For a more worldly and curious generation of kids and teens, Halloween has never been the only game in town. Dia de Los Muertos, which immediately follows on Nov. 1 and 2, keeps the party going with a variety of family-driven customs from Mexico and other countries.
There is perhaps no holiday more family driven than Dia de Los Muertos. At its heart, it’s an opportunity to celebrate and honor, rather than mourn, relatives and friends who passed on. Contemporary observances of the tradition includes public offerings to altars erected in honor of who departed; grand feasts; and festive decorations believed to aid those on their spiritual journey to the afterlife. While Disney/Pixar’s Academy Award-winning hit Coco introduced moviegoers to the holiday’s cultural underpinnings, the entire family can dive deeper into traditions from Mexico that are becoming part of American culture.
A good place to start this exploration is at Disney California Adventure. Through Nov. 2, a Plaza de la Familia at Paradise Gardens brings the living into the world of Coco. Families can share meaningful memories of loved ones at the interactive Memory Wall, take advantage of the Mexican Árbol de la Vida (Tree of Life) photo location, and participate in a mask-making craft session depicting an alebrije (spirit guide). Other features include “The World of Coco,” an immersive art exhibit; emotional Mariachi music performed on the bandstand; and a seasonal Mexican food menu at Paradise Gardens Grill. The party extends to Cars Land, where an ofrenda (a remembrance altar) pays tribute to Doc Hudson (aka, the Fabulous Hudson Hornet) at Ramone’s House of Body Art. Across the way at Disneyland, Zócalo Park in Frontierland is decked out with a display honoring Día de los Muertos and food at the nearby Rancho del Zócalo.
Several lively and authentic events will be staged within the resort and in the neighboring town of Playa del Carmen, including Mexican altar and costume rituals, meals incorporating holiday-specific dishes (mole, tamales, pan de muerto, hot chocolate, cafe de olla, bravo de reina), parades and many opportunities to see these defining traditions of Mexican culture in action. On property, each department will create an altar with flowers, food, pictures, copal and other found items. Guests are invited to see the exhibition and vote for their favorites.
The freshly remodeled resort offers easy access to Puerto Vallarta’s downtown area, as well as special celebratory activities on property. The resort will offer face painting in its main restaurants, traditional pan de puerto at La Estancia restaurant and Deli Los Mangos, and an altar-making competition on the main patio. A Dia de Los Muertos dinner will take place on the main patio, overflowing with altars and traditional Mexican food, a live guitarist performing songs from the movie Coco, and movies projected onto large screens. Outside the hotel, guests can view the City Parade from the cemetery through the Lady of Guadalupe church and see hotel staff participating in altar and palm decorating.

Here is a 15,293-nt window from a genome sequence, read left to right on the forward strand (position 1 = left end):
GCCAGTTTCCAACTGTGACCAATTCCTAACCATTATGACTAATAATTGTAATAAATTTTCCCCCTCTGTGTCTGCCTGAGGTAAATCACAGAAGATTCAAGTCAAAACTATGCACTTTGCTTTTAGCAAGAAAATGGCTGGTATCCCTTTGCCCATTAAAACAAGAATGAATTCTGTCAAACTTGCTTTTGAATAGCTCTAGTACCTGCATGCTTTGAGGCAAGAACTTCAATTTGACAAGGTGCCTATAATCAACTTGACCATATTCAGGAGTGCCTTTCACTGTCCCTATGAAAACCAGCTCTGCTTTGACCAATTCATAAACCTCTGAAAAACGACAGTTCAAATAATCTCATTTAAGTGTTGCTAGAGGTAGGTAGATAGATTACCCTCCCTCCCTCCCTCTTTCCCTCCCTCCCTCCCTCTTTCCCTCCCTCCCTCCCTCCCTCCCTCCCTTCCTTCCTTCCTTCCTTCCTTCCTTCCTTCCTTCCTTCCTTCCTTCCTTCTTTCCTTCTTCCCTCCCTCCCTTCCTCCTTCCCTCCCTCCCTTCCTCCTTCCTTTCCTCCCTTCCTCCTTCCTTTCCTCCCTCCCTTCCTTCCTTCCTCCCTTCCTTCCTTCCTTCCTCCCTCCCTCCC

All properties in the luxury hotel group will go all out with traditional décor and altars, traditional decor and altar-making competitions among departments, staff in Catrinas (a traditional skeleton) costume, abundant holiday feasts at the gourmet Frida restaurant, and other special activities on property. The resort staffs will also participate in city celebrations outside the properties. Velas Vallarta, Casa Velas and Grand Velas Riviera Nayarit, for example, will sponsor giant Catrinas along the Puerto Vallarta Malecon. The papier mache Catrinas, traditional in the state of Jalisco, are made by students of tourism and hospitality management at Centro Universitario de la Costa. In addition to a seven-level altar (representing the seven stages a dead soul has to go through in order to attain eternal peace), Casa Velas in Puerto Vallarta will deliver traditional Pan de Muertos on the weekend of Nov. 2–4 as an amenity in the suites.
Mexican roots run deep in San Antonio (the former colonial capital of New Spain and state capital of Mexican state of Coahuila y Tejas), and more than 60 percent of the city’s population is of Mexican ancestry. Naturally, this city becomes the nation’s biggest gathering spot for Dia de los Muertos celebrations. However, its tricentennial makes the annual festivities (Oct. 20–Nov. 3) even more special. Celebrations run the gamut from small gatherings with traditional altars and face painting to multiple-day festivals featuring live music, stilt walkers, Mexican cuisine and parades. Most events are family friendly, allowing kids to learn about the rich traditions of the holiday, helping it continue for generations to come. Highlights include the Muerto Fest (Oct. 27–28), a free arts afternoon at The Guadalupe Cultural Arts Center (Oct. 27), Pearl Park’s annual transformation (Nov. 1–2) and the SAY Sí Muertitos Fest (Nov. 2–3)
This city will stage its All Souls Procession Weekend (Nov. 2–4), a uniquely local expression of the Mexican traditions that iltered through the city over generations. The main event is a welcome-to-all procession through the streets of Tucson with tens of thousands of people participating, generally in face paint, often remembering someone or something lost that year, ending with a performance and the lighting of the urn.